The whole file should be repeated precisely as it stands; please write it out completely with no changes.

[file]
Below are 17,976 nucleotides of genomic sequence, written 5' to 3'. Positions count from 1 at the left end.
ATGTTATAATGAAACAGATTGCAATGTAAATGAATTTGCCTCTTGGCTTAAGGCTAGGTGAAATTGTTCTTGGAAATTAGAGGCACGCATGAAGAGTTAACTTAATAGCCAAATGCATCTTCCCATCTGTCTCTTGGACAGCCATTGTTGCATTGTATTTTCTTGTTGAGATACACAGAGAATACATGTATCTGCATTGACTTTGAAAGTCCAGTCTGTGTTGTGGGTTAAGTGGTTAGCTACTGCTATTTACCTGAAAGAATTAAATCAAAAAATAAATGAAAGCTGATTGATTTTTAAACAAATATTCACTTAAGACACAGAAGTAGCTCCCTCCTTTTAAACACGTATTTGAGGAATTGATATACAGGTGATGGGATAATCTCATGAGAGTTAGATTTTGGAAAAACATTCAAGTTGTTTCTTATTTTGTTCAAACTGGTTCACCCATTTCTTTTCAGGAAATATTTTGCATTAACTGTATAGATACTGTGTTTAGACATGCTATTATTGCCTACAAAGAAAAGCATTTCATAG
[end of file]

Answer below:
Below are 17,976 nucleotides of genomic sequence, written 5' to 3'. Positions count from 1 at the left end.
ATGTTATAATGAAACAGATTGCAATGTAAATGAATTTGCCTCTTGGCTTAAGGCTAGGTGAAATTGTTCTTGGAAATTAGAGGCACGCATGAAGAGTTAACTTAATAGCCAAATGCATCTTCCCATCTGTCTCTTGGACAGCCATTGTTGCATTGTATTTTCTTGTTGAGATACACAGAGAATACATGTATCTGCATTGACTTTGAAAGTCCAGTCTGTGTTGTGGGTTAAGTGGTTAGCTACTGCTATTTACCTGAAAGAATTAAATCAAAAAATAAATGAAAGCTGATTGATTTTTAAACAAATATTCACTTAAGACACAGAAGTAGCTCCCTCCTTTTAAACACGTATTTGAGGAATTGATATACAGGTGATGGGATAATCTCATGAGAGTTAGATTTTGGAAAAACATTCAAGTTGTTTCTTATTTTGTTCAAACTGGTTCACCCATTTCTTTTCAGGAAATATTTTGCATTAACTGTATAGATACTGTGTTTAGACATGCTATTATTGCCTACAAAGAAAAGCATTTCATAG